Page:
The post is addressed to readers who are not using a PDA yet. I would like to briefly describe the advantages of life management that is assisted by pocket-sized computing.
The acquisition of a first PDA, may it be a Palm, a Pocket PC or a Zaurus (there are many more), involves transformation of long-standing habits. It is an evolving process — an adaptation if you like — of what you have become accustomed to since childhood. Tasks are being managed and flagged by a machines rather than the brain. Then again, many of us use notes to manage and organise our lives, so the transition may be primarily a ‘digitisation’ of existing information management.
The key idea of using a PDA properly is this: program your tasks as you see fit, then obey in accordance with reminders from the PDA. It is as if the PDA commands its user what to do and when, relying on and benefiting from cyclic events and ensuring that nothing is ever forgotten or becomes a mental burden. The mind is left available to think and expand its horizons rather than record information. Let us face it, machines do a better job at registering without ever ‘forgetting’. It has been their very basic nature, since the early days of computers.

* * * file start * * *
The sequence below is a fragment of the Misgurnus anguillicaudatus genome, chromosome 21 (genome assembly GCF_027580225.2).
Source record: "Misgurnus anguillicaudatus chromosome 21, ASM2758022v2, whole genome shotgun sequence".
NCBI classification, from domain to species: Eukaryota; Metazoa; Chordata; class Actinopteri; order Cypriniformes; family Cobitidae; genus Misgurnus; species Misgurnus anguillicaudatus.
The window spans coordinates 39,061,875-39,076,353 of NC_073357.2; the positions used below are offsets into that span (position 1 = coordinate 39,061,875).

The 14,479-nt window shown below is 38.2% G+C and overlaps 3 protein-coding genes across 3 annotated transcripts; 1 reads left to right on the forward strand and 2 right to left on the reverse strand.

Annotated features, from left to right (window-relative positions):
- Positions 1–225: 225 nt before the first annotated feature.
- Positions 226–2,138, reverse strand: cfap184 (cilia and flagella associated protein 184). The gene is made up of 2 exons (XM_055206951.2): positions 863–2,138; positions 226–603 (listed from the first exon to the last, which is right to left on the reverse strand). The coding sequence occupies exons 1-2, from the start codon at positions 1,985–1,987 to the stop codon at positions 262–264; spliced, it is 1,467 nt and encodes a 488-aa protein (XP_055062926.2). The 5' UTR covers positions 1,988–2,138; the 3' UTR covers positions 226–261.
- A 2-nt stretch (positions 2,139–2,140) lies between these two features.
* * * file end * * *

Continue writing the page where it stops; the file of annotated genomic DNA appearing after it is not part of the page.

All your knowledge (and far more) in less than 1 gram
I can think of many advantages of using a PDA when compared with paper-based ‘life organisation’:
- Automatic archival
- Easy search
- Easier re-use of data
- Natural hierarchical abilities (not linear lists)
- Less clutter (e.g. no crossed-out items)
- Cyclic behaviour simplified, e.g. annual birthday notifications
- Vocal reminders/alarms
- Simple backups and duplication to prevent data loss
- Collaborative exchange of data, e.g. Wi-Fi, synchronisation, IR port
I could think of a few more, but these should be enough to convince you why the popular Hipster PDA (famous paper-based equivalent) can never be matched. It better fits technology paranoids.